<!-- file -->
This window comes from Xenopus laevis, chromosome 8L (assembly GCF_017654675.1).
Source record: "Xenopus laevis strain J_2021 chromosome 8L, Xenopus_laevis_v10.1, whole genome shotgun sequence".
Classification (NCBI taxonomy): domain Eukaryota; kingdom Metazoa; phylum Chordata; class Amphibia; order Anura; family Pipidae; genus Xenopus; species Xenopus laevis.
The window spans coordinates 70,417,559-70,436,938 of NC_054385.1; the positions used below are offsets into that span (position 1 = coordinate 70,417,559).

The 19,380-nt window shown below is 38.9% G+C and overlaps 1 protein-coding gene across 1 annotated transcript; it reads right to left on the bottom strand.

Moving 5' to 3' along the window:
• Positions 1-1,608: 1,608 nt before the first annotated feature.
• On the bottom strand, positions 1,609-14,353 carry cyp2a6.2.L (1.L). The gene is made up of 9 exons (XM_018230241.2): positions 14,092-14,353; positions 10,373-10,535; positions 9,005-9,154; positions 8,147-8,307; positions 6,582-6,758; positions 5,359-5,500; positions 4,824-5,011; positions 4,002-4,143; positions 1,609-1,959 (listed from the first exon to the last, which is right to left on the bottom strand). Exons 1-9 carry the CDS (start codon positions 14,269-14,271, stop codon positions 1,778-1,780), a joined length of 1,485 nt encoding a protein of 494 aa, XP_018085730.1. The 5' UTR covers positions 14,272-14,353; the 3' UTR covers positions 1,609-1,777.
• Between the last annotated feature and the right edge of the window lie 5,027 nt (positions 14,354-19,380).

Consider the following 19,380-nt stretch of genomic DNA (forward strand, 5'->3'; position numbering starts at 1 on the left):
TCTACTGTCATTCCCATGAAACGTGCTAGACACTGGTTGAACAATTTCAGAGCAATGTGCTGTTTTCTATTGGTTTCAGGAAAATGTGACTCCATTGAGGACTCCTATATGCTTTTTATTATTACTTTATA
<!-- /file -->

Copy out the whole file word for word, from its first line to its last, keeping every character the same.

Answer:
This window comes from Xenopus laevis, chromosome 8L (assembly GCF_017654675.1).
Source record: "Xenopus laevis strain J_2021 chromosome 8L, Xenopus_laevis_v10.1, whole genome shotgun sequence".
Classification (NCBI taxonomy): domain Eukaryota; kingdom Metazoa; phylum Chordata; class Amphibia; order Anura; family Pipidae; genus Xenopus; species Xenopus laevis.
The window spans coordinates 70,417,559-70,436,938 of NC_054385.1; the positions used below are offsets into that span (position 1 = coordinate 70,417,559).

The 19,380-nt window shown below is 38.9% G+C and overlaps 1 protein-coding gene across 1 annotated transcript; it reads right to left on the bottom strand.

Moving 5' to 3' along the window:
• Positions 1-1,608: 1,608 nt before the first annotated feature.
• On the bottom strand, positions 1,609-14,353 carry cyp2a6.2.L (1.L). The gene is made up of 9 exons (XM_018230241.2): positions 14,092-14,353; positions 10,373-10,535; positions 9,005-9,154; positions 8,147-8,307; positions 6,582-6,758; positions 5,359-5,500; positions 4,824-5,011; positions 4,002-4,143; positions 1,609-1,959 (listed from the first exon to the last, which is right to left on the bottom strand). Exons 1-9 carry the CDS (start codon positions 14,269-14,271, stop codon positions 1,778-1,780), a joined length of 1,485 nt encoding a protein of 494 aa, XP_018085730.1. The 5' UTR covers positions 14,272-14,353; the 3' UTR covers positions 1,609-1,777.
• Between the last annotated feature and the right edge of the window lie 5,027 nt (positions 14,354-19,380).

Consider the following 19,380-nt stretch of genomic DNA (forward strand, 5'->3'; position numbering starts at 1 on the left):
TCTACTGTCATTCCCATGAAACGTGCTAGACACTGGTTGAACAATTTCAGAGCAATGTGCTGTTTTCTATTGGTTTCAGGAAAATGTGACTCCATTGAGGACTCCTATATGCTTTTTATTATTACTTTATA